Date: November 15, 2023
Contact: Molly Weedn, (415) 209-4217
[email protected]

Economic Analysis: Overturning Proposition 22 Could Cost California More Than 1.3 Million App-Based Jobs

Number of app-based drivers could be reduced by at least 93 percent if drivers are forced to be classified as employees instead of independent contractors

Today, the Berkeley Research Group (BRG) released a new economic analysis highlighting the major loss of app-based work that could hit California if the state’s Supreme Court overturns Proposition 22–supported by nearly 60 percent of voters in 2020. A key finding from the analysis demonstrates that if drivers are forced to be classified as employees instead of independent contractors, more than 1.3 million app-based earning opportunities would be eliminated, a reduction of at least 93%. 

The updated analysis was conducted by Dr. William Hamm, former head of the state’s non-partisan Legislative Analyst’s Office, and Dr. David Lewin, professor of management, human resources and organizational behavior at the UCLA Anderson School of Management. 

Findings from the updated report: 

  • In 2021, more than 1.4 million California app-based drivers earned with the four network platforms – DoorDash, Instacart, Lyft, and Uber.
  • Requiring drivers to become full-time employees would reduce the number of needed driver jobs from 1,444,315 to 98,135 – a reduction of more than 1.3 million app-based driver jobs.
    • This is almost identical to the conclusion BRG reached using 2019 data prior to the COVID-19 pandemic.
  • The majority of drivers earn on these platforms in a limited part time capacity to supplement their income and other work. In 2021, the average driver was engaged on a platform 2.7 hours per week.

“It could be devastating for me and my family if Prop 22 is overturned,” said Jameela Toups-West, Bay Area driver. “I depend on the flexibility and independence of app-based work and the earnings and benefits that Prop 22 provides are essential. I know that many of my fellow drivers feel the same way. The court should uphold Prop 22.”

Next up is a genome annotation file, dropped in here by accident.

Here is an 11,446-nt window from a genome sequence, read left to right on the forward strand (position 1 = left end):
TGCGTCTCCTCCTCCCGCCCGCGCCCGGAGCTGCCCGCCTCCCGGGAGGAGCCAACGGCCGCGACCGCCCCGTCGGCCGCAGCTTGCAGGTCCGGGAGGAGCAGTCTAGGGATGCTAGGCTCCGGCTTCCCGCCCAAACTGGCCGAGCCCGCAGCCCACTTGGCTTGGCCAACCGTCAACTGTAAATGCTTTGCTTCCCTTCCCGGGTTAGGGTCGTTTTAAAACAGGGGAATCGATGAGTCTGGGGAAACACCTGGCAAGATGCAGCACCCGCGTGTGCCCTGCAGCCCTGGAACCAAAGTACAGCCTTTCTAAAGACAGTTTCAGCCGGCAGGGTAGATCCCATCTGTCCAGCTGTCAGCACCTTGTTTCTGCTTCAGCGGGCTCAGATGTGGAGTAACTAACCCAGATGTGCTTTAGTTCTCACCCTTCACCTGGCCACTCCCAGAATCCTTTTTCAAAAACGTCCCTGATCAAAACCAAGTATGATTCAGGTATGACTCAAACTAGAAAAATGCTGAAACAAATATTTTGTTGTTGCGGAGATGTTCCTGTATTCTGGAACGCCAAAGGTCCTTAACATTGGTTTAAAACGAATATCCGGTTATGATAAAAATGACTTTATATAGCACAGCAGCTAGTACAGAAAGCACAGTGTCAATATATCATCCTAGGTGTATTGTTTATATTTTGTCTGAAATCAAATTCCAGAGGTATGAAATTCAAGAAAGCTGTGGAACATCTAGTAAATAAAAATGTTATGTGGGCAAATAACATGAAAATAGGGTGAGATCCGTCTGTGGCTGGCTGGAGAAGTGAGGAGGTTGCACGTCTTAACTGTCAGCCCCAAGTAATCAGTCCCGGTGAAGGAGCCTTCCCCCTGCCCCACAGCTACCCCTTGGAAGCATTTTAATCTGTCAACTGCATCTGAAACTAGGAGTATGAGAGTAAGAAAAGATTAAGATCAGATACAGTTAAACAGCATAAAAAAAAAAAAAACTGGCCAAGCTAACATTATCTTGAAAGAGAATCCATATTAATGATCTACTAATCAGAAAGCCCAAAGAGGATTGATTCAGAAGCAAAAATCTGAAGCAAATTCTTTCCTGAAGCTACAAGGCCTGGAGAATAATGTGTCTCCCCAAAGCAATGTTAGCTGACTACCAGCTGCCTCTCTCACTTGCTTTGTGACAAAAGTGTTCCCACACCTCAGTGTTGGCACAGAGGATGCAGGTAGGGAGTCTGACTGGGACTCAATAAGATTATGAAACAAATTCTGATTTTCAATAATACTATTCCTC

Prop 22 was upheld by the California Court of Appeal earlier this year, after which special interest opponents petitioned the California Supreme Court for review.

“Nearly 10 million Californians voted in support of Prop 22,” said David Cruz, President of LULAC Council #3288. “This effort to rob millions of Californians of earning opportunities and circumvent the will of the voters will have long lasting ramifications for not just app-based drivers and customers but for our democratic system.” 

“Third-party delivery apps have opened up a business opportunity that we were previously missing out on,” said Yuta Tsunoda, M Cafe, Los Angeles. “App-based delivery has opened up a huge new door because we don’t have delivery personnel on hand so it has been a win-win situation.”  

About Protect App-Based Drivers & Services (PADS) Coalition

The Protect App-Based Drivers & Services (PADS) coalition, formerly the Yes on Prop 22 coalition, is continuing to engage to ensure the will of California voters is upheld; to protect access to independent, app-based jobs; and to preserve the availability, affordability and reliability of on-demand app-based rideshare and delivery services that are essential to Californians and our economy.

Proposition 22 was supported by nearly 60% of California voters, 120,000 drivers, and a diverse coalition of more than 140 groups including social justice, senior, community, business, veterans and many others.

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